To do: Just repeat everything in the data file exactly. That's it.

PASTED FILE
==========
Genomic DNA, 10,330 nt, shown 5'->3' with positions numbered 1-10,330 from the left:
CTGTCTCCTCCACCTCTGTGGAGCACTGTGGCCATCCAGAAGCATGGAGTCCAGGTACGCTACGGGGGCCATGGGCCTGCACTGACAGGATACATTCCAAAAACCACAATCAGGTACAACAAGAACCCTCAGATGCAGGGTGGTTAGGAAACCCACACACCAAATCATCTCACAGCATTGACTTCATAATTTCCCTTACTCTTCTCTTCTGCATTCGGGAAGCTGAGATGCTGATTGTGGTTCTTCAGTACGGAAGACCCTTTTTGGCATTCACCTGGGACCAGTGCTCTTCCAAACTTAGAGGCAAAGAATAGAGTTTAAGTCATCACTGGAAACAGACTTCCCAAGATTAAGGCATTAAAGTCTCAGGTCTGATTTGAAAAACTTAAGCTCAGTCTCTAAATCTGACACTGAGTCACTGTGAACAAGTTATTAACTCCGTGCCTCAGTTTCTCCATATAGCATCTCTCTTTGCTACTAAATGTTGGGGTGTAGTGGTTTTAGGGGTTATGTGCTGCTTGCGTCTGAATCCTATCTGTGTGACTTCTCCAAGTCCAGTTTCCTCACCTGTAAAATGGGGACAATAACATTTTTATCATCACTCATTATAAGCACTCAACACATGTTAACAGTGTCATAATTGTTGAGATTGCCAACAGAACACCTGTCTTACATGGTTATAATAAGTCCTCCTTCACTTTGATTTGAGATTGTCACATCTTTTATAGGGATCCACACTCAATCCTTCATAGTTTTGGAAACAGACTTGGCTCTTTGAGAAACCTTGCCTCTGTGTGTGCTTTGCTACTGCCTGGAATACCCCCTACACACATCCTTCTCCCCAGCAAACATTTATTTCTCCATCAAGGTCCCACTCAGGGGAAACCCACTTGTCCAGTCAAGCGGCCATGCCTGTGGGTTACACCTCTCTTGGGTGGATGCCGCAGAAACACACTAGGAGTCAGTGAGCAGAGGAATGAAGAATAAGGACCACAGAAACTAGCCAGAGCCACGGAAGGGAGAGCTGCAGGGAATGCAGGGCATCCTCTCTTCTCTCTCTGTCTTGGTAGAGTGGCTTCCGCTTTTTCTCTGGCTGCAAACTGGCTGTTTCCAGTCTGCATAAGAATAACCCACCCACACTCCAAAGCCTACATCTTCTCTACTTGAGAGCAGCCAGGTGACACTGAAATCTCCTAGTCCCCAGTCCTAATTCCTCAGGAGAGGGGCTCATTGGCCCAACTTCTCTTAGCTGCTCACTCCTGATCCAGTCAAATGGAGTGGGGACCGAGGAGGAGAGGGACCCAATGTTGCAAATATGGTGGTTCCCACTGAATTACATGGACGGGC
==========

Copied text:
Genomic DNA, 10,330 nt, shown 5'->3' with positions numbered 1-10,330 from the left:
CTGTCTCCTCCACCTCTGTGGAGCACTGTGGCCATCCAGAAGCATGGAGTCCAGGTACGCTACGGGGGCCATGGGCCTGCACTGACAGGATACATTCCAAAAACCACAATCAGGTACAACAAGAACCCTCAGATGCAGGGTGGTTAGGAAACCCACACACCAAATCATCTCACAGCATTGACTTCATAATTTCCCTTACTCTTCTCTTCTGCATTCGGGAAGCTGAGATGCTGATTGTGGTTCTTCAGTACGGAAGACCCTTTTTGGCATTCACCTGGGACCAGTGCTCTTCCAAACTTAGAGGCAAAGAATAGAGTTTAAGTCATCACTGGAAACAGACTTCCCAAGATTAAGGCATTAAAGTCTCAGGTCTGATTTGAAAAACTTAAGCTCAGTCTCTAAATCTGACACTGAGTCACTGTGAACAAGTTATTAACTCCGTGCCTCAGTTTCTCCATATAGCATCTCTCTTTGCTACTAAATGTTGGGGTGTAGTGGTTTTAGGGGTTATGTGCTGCTTGCGTCTGAATCCTATCTGTGTGACTTCTCCAAGTCCAGTTTCCTCACCTGTAAAATGGGGACAATAACATTTTTATCATCACTCATTATAAGCACTCAACACATGTTAACAGTGTCATAATTGTTGAGATTGCCAACAGAACACCTGTCTTACATGGTTATAATAAGTCCTCCTTCACTTTGATTTGAGATTGTCACATCTTTTATAGGGATCCACACTCAATCCTTCATAGTTTTGGAAACAGACTTGGCTCTTTGAGAAACCTTGCCTCTGTGTGTGCTTTGCTACTGCCTGGAATACCCCCTACACACATCCTTCTCCCCAGCAAACATTTATTTCTCCATCAAGGTCCCACTCAGGGGAAACCCACTTGTCCAGTCAAGCGGCCATGCCTGTGGGTTACACCTCTCTTGGGTGGATGCCGCAGAAACACACTAGGAGTCAGTGAGCAGAGGAATGAAGAATAAGGACCACAGAAACTAGCCAGAGCCACGGAAGGGAGAGCTGCAGGGAATGCAGGGCATCCTCTCTTCTCTCTCTGTCTTGGTAGAGTGGCTTCCGCTTTTTCTCTGGCTGCAAACTGGCTGTTTCCAGTCTGCATAAGAATAACCCACCCACACTCCAAAGCCTACATCTTCTCTACTTGAGAGCAGCCAGGTGACACTGAAATCTCCTAGTCCCCAGTCCTAATTCCTCAGGAGAGGGGCTCATTGGCCCAACTTCTCTTAGCTGCTCACTCCTGATCCAGTCAAATGGAGTGGGGACCGAGGAGGAGAGGGACCCAATGTTGCAAATATGGTGGTTCCCACTGAATTACATGGACGGGC